Ala. medics walk off job, demand paychecks
Employees apparently staged a brief walkout to protest erratic paydays; its ambulances were out of service for upward of three hours
The Decatur Daily
DECATUR, Ala. — Decatur Emergency Medical Services Inc. may have violated its agreement with the city when its ambulances were out of service for upward of three hours Friday, a member of the city’s EMS Committee said.
Decatur’s two ambulance services are each required to daily operate two 24-hour trucks and a 12-hour truck.
DEMSI employees apparently staged a brief walkout to protest erratic paydays. The company’s first truck went off-line at 5:30 p.m. DEMSI did not have trucks providing service between 5:54 and about 8:30 p.m.
Committee member Dale Trammell said Saturday that DEMSI’s apparent financial problems are an ongoing concern that could lead to contract termination.
“If they can’t keep units on the road because they can’t pay people, we might have to look at their CPNC,” Trammell said.
The CPNC, or certificate of public necessity and convenience, is the ambulance service’s deal with the city.
Councilman Charles Kirby, the City Council liaison to the EMS Committee, agreed with Trammell.
Kirby said city code and DEMSI’s contract “don’t care how you go below three trucks. You don’t get below three trucks.”
Ryan Welty, Morgan County 911 director, said First Response, the city’s other ambulance service, was providing most of the coverage Saturday.
First Response had five medic trucks and three basic trucks operating Saturday while DEMSI had two medic trucks online.
“They’re not meeting the guidelines, but two is better than none,” said Ted McKelvey, Decatur Fire and Rescue Battalion chief and EMS coordinator.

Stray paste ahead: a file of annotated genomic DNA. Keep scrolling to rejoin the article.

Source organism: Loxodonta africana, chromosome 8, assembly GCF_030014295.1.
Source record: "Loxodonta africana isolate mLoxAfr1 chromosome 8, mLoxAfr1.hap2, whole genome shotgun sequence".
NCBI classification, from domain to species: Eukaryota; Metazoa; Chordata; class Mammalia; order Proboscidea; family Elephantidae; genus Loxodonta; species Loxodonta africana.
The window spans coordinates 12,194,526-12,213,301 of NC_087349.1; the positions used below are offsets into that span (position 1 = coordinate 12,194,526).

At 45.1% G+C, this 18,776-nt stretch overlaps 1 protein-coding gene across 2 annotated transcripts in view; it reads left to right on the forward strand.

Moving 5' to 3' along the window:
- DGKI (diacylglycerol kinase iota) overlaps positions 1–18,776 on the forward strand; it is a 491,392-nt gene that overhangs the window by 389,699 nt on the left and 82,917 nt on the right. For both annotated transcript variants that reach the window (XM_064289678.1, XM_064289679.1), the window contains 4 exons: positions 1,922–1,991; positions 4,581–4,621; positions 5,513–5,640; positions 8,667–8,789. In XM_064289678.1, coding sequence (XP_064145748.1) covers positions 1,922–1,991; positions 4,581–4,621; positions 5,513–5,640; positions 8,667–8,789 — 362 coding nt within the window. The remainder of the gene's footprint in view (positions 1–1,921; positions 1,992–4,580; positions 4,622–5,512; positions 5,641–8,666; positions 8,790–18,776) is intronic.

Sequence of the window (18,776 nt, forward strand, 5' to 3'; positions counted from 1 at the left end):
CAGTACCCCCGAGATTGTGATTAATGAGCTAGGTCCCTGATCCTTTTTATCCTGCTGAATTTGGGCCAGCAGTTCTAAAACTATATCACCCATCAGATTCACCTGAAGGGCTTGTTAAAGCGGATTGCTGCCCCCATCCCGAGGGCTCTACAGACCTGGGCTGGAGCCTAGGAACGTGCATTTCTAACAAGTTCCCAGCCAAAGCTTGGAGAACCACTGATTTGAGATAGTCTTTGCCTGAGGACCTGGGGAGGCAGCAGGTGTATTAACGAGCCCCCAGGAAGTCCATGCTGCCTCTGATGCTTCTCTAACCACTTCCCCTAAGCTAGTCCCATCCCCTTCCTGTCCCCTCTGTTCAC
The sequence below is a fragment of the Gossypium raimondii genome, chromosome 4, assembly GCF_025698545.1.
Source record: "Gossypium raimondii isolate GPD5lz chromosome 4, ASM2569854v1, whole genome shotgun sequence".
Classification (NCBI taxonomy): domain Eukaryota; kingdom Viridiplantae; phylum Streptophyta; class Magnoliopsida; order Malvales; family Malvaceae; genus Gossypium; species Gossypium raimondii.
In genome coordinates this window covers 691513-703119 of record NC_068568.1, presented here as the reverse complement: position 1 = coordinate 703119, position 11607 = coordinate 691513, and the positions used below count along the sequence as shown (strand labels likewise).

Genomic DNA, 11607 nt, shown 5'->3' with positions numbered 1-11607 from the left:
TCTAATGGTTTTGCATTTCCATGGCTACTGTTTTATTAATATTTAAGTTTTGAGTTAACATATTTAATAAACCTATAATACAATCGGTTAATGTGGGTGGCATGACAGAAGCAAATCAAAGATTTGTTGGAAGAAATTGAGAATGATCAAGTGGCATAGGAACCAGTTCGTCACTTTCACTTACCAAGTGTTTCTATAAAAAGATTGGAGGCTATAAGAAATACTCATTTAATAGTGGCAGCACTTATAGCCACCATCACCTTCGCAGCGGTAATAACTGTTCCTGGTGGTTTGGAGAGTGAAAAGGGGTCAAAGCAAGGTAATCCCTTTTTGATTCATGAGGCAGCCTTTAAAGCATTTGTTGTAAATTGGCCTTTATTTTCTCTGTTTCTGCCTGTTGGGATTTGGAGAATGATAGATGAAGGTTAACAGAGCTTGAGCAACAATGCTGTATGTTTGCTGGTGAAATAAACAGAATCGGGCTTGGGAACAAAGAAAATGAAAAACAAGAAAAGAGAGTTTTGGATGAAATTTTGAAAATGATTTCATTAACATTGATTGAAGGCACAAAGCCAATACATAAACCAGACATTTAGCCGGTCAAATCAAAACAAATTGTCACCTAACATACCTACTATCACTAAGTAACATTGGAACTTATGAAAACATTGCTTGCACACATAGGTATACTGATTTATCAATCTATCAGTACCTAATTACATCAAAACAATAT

McKelvey said city attorneys will look at whether DEMSI violated its contract.
City Council President Gary Hammon said the city needs to enforce its ordinance, which requires an ambulance service to show it is financially able to provide the service when it applies for a certificate.
“Accurate financial statements are supposed to be a part of the approval process,” Hammon said. “Maybe we’re not enforcing a part of our ordinance as we should be.”
Kirby said the EMS Committee is doing its job, but it is an advisory group. He thinks the monitoring process is flawed.
“We need to enforce the code, which requires financial stability,” Kirby said.
Hammon said Friday’s incident confirmed the city needs more than one provider.
First Response became the city’s second ambulance provider in May 2012. It marked the first time Decatur has had multiple ambulance services since 1988.
First Response added two ambulances to avoid the gap in service. It had five ambulances in service for most of the time DEMSI was down.
Welty said First Response employees on the two ambulances extended their shift to provide the coverage.
Kirby said going to two services has been successful in reducing response times. He said he doesn’t think competition is the reason DEMSI may be struggling financially.
“You haven’t heard of the other ambulance service having problems with payroll and lapses in coverage,” Kirby said.
Officials said any moves against DEMSI would start with the EMS Committee. Its next meeting isn’t scheduled until April, so a special meeting would be necessary for immediate action.
The City Council has final say on whether to cancel a contract.
DEMSI General Manager Frankie Thaxton and attorney Barney Lovelace could not be reached for comment.
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